Tevatron

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Coordinates: 41°49′55″N 88°15′06″W / 41.831904°N 88.251715°W / 41.831904; -88.251715

The Tevatron is a circular particle accelerator in the United States, at the Fermi National Accelerator Laboratory just east of Batavia, Illinois and is the second highest energy particle collider in the world after the Large Hadron Collider (LHC). The Tevatron is a synchrotron that accelerates protons and antiprotons in a 6.28 km (3.90 miles) ring to energies of up to 1 TeV, hence the name.[1] The Tevatron was completed in 1983 at a cost of $120 million ($265 million today[2]) and has been regularly upgraded since then. (The 'Energy Doubler', as it was known then, produced its first accelerated beam — 512 GeV — on July 3, 1983.[3]) The Main Injector was the most substantial addition, built over five years from 1994 at a cost of $290 million ($639 million today[2]).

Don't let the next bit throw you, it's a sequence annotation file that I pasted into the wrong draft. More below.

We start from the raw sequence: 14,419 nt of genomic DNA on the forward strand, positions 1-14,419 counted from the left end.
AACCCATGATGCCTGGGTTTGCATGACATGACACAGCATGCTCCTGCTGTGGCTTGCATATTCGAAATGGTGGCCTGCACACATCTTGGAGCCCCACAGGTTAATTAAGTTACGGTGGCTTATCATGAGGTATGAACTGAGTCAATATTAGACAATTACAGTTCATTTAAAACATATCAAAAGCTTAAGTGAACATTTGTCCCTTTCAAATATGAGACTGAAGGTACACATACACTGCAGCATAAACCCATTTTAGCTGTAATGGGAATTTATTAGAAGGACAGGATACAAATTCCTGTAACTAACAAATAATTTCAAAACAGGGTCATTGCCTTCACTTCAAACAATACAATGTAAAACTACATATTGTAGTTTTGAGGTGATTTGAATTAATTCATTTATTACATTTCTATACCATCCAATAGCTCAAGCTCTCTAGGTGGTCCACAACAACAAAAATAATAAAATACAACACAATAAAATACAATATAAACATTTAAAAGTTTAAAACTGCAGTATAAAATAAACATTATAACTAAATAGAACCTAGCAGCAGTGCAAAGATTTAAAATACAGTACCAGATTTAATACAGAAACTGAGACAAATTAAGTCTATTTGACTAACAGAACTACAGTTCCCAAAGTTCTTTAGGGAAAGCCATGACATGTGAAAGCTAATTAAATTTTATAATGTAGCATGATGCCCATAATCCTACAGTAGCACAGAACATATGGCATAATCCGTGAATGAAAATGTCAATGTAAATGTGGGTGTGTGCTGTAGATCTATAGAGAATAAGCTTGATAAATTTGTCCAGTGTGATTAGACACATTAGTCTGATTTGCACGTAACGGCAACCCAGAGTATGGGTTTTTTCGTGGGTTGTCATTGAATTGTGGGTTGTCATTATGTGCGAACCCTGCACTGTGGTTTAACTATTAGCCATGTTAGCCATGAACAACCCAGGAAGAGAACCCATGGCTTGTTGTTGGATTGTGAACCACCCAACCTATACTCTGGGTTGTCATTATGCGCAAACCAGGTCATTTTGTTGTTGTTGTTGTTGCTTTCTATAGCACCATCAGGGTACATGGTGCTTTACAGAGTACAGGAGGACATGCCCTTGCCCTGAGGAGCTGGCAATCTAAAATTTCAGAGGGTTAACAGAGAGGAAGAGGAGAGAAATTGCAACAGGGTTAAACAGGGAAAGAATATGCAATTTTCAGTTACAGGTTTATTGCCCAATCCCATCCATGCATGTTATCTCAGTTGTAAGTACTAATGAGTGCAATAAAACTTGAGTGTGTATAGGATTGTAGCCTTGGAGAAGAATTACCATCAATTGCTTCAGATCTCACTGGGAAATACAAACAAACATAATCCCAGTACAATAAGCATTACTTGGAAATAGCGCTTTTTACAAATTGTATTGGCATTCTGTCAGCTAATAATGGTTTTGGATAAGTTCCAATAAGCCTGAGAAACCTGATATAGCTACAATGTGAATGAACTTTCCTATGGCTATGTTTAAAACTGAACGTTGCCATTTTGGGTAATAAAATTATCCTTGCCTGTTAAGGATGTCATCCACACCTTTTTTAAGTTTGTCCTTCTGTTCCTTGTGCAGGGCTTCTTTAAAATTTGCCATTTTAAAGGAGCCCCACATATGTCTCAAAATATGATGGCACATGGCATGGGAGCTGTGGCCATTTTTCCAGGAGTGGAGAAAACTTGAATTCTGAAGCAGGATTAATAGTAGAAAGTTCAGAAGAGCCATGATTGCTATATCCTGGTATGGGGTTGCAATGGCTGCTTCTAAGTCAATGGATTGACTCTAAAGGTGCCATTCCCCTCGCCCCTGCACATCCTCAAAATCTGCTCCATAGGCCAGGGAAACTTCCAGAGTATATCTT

The Tevatron is expected to cease operations in 2011 as it is made obsolete by the LHC,[4] which was originally expected to be fully operational by early 2010. Problems and repairs at the LHC mean that it may not operate at full capacity until 2012, sparking the possibility that Tevatron may stay online through 2012.[5] The main ring of the Tevatron will probably be reused in future experiments, and its components may be transferred to other particle accelerators.[6]

Contents

Mechanics

The acceleration occurs in a number of stages. The first stage is the 750 keV Cockcroft-Walton pre-accelerator, which ionizes hydrogen gas and accelerates the negative ions created using a positive voltage. The ions then pass into the 150 meter long linear accelerator (linac) which uses oscillating electrical fields to accelerate the ions to 400 MeV. The ions then pass through a carbon foil, to remove the electrons, and the charged protons then move into the Booster.[7]

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